DAVOS, Switzerland — The Alpine village of Davos, Switzerland, is quite a contrast to the contexts where the global humanitarian agency Mercy Corps tends to work. Chief Executive Officer Neal Keny-Guyer spent a few days at the World Economic Forum annual meetings there last month, in between trips to Iraq and the Democratic Republic of the Congo. It was his 10th year in Davos, and he makes sure to travel to the Swiss mountain town from one of the 43 countries where the NGO works to put things in perspective.
What brings Keny-Guyer back to Davos year after year is the opportunity to build new partnerships between government, business, and civil society. Violence has become the driving force behind most human suffering, he explains. And his call to action at the WEF meetings this year was to tackle the conflict reshaping the world by mitigating long standing grievances, supporting good governance, and promoting inclusive economic growth.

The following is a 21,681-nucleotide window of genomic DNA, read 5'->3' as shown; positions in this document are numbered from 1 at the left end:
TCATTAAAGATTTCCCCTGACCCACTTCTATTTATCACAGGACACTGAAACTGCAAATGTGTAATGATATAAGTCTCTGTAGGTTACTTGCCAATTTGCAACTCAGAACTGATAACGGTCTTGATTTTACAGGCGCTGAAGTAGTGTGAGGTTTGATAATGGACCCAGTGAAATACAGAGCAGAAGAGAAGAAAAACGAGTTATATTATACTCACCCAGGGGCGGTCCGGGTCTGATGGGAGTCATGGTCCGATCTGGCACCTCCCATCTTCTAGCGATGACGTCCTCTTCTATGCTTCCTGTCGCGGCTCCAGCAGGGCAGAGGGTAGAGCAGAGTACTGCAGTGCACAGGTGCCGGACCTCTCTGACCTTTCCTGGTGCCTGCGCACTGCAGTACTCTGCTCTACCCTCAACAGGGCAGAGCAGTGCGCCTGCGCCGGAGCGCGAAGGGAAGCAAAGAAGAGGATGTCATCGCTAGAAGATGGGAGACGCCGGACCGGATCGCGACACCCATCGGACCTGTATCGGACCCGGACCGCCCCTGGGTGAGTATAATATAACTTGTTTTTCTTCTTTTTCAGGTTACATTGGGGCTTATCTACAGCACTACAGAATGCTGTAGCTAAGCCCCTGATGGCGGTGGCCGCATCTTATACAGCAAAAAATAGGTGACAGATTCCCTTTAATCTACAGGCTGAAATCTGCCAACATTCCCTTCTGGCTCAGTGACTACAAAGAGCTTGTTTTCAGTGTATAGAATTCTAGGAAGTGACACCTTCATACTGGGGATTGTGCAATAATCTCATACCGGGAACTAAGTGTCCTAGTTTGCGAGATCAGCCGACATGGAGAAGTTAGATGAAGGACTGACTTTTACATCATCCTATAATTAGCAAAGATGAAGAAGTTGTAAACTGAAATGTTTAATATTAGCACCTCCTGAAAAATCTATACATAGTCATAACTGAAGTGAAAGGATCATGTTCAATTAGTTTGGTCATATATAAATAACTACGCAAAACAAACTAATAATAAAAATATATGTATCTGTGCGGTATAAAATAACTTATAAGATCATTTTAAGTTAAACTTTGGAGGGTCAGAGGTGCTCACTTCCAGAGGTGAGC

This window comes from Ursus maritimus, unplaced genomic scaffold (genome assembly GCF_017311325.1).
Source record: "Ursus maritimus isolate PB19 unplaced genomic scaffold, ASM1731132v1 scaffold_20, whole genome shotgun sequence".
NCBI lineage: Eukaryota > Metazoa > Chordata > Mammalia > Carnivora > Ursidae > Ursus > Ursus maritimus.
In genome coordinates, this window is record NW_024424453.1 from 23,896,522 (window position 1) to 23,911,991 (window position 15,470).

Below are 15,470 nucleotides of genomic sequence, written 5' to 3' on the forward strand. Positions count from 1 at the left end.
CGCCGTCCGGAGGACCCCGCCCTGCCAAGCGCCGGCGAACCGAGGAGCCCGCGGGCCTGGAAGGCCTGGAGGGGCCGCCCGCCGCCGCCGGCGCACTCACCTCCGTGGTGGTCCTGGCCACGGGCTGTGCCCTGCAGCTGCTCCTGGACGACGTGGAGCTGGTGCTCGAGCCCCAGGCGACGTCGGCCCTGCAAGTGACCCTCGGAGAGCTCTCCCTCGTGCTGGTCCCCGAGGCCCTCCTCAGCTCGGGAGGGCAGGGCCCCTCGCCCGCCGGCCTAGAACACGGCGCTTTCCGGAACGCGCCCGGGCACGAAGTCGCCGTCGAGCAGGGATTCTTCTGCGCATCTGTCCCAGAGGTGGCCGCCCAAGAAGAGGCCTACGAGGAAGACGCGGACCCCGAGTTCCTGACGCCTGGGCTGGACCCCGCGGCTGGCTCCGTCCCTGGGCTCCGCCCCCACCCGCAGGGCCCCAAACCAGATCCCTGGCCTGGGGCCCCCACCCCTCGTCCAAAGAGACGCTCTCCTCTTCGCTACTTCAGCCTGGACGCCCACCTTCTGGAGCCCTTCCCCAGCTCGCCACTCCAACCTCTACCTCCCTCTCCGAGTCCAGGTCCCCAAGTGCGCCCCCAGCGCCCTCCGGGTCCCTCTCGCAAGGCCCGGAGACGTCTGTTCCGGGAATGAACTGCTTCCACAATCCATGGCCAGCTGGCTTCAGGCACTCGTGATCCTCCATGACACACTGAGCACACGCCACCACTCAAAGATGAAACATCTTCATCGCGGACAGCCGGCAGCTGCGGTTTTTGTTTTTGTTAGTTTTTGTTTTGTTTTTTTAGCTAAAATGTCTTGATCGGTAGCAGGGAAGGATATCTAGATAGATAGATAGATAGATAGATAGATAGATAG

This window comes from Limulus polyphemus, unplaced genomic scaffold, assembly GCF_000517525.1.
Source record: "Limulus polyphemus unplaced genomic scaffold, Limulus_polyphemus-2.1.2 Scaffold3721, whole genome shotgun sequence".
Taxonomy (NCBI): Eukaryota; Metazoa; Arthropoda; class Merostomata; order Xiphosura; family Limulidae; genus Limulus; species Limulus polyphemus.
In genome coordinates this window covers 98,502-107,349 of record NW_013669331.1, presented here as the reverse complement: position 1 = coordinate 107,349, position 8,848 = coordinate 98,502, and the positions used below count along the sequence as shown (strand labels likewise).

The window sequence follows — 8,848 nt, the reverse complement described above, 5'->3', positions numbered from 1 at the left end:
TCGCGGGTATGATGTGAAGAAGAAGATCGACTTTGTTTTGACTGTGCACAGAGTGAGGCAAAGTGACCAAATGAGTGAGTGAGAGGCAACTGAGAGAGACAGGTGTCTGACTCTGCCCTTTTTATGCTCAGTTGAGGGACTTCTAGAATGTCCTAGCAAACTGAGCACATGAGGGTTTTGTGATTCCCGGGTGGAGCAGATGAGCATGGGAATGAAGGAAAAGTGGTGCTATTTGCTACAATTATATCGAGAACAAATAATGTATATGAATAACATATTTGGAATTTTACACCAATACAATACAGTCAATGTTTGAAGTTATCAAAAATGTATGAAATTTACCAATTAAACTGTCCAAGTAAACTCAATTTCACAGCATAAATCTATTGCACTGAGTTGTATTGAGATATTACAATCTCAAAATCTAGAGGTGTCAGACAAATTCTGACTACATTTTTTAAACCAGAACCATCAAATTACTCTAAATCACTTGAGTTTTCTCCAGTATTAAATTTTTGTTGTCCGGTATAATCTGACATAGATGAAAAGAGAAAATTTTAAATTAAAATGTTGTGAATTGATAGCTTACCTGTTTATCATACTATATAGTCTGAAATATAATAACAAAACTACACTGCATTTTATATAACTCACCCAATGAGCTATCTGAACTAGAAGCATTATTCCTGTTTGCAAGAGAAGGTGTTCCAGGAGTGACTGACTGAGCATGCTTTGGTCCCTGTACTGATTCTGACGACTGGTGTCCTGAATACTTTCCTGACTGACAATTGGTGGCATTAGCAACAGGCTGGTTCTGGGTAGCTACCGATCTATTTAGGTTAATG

Devex caught up with Keny-Guyer to get his take on the 2018 meetings, and to talk more about how Mercy Corps is dealing with some of the dynamics on the agenda, such as the risks and opportunities of emerging technology. The interview here has been edited for length and clarity.
You spoke on a panel here in Davos with Cisco and NetHope on technology and innovation in humanitarian response, and we were interested to hear about your partnerships with companies including Palantir. Can you expand on some of the corporate partnerships you’re excited about and the approach you’ve taken in working with these companies?